Motion Control

Kuratas mech brings us one million dollar step closer to Gundam

Kuratas mech brings us one million dollar step closer to Gundam

You remember Suidobashi Heavy Industries, don’t you? The company previously created a 12.5ft tall mech prototype, that was partially controlled using Microsoft’s Kinect sensor. It wasn’t quite ready back in April, but the company showed off a completed version of the Kuratas recently in Japan. On top of that, Suidobashi has created a video detailing how to use the Kuratas, which you’ll be able to purchase down the line for a cool $1.3 million.

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Motion control could save Windows 8

Motion control could save Windows 8

You don't have to be a Minority Report fan to appreciate Leap Motion's new tracking sensor technology: there's something tremendously appealing about being able to wave your hands at your computer and conduct the digital world. Motion control has already proved itself more than just a gimmick in gaming, and now it has a chance to not only do that in mainstream computing, but perhaps rescue Microsoft from one of its more contentious Windows decisions. Play it right, and Leap Motion - and others with it - could kill touch in traditional computing before its even had a chance to get started.

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Microsoft releases Kinect for Windows 1.5

Microsoft releases Kinect for Windows 1.5

Kinect might be a great way to experience motion gaming on your Xbox 360, but the sensor accessory has a use on desktop PCs too, with a full blown SDK being offered by Microsoft to take advantage of the hardware. Now the company has updated the SDK to version 1.5, bringing with it some new features to let developers further utilize the motion tracking hardware in their applications.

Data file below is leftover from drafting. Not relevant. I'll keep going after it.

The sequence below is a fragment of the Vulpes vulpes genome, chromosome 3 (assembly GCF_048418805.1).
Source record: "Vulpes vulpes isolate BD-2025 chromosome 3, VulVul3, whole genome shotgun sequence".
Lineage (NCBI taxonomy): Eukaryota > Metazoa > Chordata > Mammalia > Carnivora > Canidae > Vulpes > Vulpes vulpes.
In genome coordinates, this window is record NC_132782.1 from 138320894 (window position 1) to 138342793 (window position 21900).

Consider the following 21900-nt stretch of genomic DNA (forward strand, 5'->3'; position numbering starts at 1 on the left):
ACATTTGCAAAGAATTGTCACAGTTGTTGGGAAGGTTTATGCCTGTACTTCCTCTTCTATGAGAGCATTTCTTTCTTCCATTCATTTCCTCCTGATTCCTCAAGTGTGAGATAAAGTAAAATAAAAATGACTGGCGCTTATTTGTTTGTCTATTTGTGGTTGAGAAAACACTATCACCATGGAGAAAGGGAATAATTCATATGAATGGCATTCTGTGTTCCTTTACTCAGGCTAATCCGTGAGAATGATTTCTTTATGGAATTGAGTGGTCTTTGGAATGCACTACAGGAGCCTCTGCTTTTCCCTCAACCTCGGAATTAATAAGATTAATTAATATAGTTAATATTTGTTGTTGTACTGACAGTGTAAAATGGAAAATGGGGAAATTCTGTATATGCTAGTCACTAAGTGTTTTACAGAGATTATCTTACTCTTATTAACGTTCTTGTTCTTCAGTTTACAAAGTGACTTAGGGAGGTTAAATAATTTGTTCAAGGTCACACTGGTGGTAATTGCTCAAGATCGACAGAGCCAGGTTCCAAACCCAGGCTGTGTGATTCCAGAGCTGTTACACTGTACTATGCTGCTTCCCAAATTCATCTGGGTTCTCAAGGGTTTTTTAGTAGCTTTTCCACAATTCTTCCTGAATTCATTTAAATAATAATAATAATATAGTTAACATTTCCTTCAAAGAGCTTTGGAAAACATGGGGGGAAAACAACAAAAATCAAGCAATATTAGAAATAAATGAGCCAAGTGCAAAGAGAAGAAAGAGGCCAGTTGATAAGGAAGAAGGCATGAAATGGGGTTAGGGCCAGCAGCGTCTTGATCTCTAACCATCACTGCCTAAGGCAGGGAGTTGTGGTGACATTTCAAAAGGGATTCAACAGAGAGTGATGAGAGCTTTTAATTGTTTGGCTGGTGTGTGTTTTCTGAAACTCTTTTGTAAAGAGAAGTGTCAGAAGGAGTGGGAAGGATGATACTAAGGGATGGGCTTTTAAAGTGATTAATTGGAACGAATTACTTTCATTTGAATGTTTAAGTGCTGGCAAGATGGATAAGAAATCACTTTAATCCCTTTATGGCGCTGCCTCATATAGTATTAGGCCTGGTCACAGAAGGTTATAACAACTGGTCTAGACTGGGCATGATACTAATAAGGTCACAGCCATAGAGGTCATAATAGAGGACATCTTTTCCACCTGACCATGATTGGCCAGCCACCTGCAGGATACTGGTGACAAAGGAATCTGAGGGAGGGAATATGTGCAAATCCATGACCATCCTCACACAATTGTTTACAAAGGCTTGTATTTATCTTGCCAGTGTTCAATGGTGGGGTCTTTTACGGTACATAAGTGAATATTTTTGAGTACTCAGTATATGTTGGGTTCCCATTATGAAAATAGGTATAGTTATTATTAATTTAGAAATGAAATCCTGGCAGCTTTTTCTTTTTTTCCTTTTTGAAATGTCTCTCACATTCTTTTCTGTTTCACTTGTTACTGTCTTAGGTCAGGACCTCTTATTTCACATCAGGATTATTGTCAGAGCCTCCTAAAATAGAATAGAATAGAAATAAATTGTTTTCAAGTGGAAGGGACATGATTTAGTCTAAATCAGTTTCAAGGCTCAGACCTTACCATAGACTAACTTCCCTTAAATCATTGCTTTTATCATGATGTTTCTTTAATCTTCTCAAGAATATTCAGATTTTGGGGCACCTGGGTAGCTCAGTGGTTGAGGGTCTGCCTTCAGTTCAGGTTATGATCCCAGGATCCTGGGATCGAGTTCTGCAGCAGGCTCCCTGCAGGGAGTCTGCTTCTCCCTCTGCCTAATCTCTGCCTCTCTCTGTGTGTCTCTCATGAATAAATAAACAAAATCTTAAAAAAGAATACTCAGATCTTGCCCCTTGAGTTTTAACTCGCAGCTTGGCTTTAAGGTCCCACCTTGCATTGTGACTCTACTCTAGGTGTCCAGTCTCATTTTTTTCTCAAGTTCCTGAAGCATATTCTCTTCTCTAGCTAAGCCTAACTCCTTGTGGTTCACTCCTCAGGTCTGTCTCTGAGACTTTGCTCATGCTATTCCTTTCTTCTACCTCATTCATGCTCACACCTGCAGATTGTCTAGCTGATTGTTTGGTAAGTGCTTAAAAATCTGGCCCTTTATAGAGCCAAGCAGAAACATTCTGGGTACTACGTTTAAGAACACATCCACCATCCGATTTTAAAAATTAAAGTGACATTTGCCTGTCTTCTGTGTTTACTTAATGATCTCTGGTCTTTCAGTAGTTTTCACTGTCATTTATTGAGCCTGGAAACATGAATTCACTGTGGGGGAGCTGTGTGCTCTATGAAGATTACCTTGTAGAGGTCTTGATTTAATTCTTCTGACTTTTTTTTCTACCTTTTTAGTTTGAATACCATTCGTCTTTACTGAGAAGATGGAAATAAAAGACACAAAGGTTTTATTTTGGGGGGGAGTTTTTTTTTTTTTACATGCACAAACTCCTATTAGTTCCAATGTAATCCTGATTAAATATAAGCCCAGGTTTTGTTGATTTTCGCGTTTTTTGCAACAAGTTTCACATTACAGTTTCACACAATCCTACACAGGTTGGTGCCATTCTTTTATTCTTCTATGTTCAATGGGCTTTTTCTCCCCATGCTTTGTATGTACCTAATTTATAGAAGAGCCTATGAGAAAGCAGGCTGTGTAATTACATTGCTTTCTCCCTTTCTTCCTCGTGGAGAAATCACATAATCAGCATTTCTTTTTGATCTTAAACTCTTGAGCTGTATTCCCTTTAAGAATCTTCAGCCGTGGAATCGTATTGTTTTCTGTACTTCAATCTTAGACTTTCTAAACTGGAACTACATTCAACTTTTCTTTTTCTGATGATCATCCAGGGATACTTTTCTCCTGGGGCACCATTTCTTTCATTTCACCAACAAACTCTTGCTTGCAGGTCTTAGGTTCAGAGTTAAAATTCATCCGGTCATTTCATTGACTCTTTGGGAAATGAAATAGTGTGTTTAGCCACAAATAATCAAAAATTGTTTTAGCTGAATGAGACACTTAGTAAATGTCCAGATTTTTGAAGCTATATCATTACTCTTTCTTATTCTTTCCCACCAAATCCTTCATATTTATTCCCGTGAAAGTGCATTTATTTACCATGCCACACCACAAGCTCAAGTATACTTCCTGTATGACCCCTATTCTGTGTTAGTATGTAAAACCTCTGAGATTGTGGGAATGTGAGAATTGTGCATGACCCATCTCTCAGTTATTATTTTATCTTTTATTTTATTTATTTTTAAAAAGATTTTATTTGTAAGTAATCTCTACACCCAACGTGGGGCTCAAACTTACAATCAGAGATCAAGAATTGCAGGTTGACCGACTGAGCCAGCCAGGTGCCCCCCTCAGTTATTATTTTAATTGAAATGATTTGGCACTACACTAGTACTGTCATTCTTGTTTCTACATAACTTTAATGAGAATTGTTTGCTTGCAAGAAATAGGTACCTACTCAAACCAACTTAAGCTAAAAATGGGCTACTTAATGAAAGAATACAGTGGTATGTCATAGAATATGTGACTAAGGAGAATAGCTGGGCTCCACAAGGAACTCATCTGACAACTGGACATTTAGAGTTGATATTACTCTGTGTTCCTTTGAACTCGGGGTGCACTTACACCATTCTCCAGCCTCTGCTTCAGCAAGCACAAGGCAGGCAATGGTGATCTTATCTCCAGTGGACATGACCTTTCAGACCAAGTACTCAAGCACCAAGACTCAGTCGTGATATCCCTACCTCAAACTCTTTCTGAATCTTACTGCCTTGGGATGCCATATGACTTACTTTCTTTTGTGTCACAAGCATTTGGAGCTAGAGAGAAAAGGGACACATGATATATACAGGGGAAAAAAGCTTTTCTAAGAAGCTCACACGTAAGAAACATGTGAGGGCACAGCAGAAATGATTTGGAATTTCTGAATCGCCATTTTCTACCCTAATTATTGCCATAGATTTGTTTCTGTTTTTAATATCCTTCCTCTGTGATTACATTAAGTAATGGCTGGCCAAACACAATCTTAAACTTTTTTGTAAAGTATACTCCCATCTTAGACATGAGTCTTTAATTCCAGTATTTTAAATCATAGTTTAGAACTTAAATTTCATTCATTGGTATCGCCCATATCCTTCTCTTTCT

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Leap Motion takes on Kinect: cheaper and more accurate

Leap Motion takes on Kinect: cheaper and more accurate

Leap Motion has revealed a $70 motion-tracking gadget promising 200-times more accuracy than rivals, and giving Microsoft's Kinect PC plans some serious competition in the process. Smaller than a smartphone, the Leap hooks up to your PC via USB and creates a four cubic foot area above your desk where each individual finger movement can be tracked to within 1/100th of a millimeter. The company suggests it's suitable for everything from Windows 8 navigation, through virtually signing documents or sketching, gaming, and interacting with complex 3D graphics.

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NEC demos gesture-based interactive controls

NEC demos gesture-based interactive controls

NEC has today announced the research and development of a technology that would see users interacting with information via gestures and movement. The system comprises of a movable camera, projector, and displays, allowing the user to physically manipulate information and photos ala Minority Report. No traditional input devices like mice or keyboards are needed, with a demonstration showing photos being moved with just a single hand.

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Microsoft researching sound only gesture system

Microsoft researching sound only gesture system

The Kinect has made motion controls a reality for consoles, and we might soon be seeing similar technology make the jump to PCs and laptops. Rather than using a dedicated motion sensor bar, Microsoft Research is developing a technique called SoundWave that would detect motion and implement controls using only the microphone and speakers on a laptop.

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Freespace MotionEngine set to move smartphone users

Freespace MotionEngine set to move smartphone users

Hillcrest Labs has announced that its new Freespace MotionEngine is now available to smartphone manufacturers around the world. The most control system is available to manufacturers and component suppliers for smartphones and tablets. The system is embedded software that's able to manage and enhance sensors commonly found in smartphones and tablets today for motion based applications.

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Kinect for Windows ships today; SDK v1.0 released

Kinect for Windows ships today; SDK v1.0 released

Microsoft's Kinect for Windows hardware has shipping from today, along with v1.0 of the Kinect Windows SDK and runtime, bringing motion-sensing from the Xbox 360 to the desktop. The sensor bar is priced at $249 - with an educational discount of $100 promised in the pipeline - while the software supports up to four bars plugged into a single computer and delivers "significantly improved skeletal tracking" than the earlier beta.

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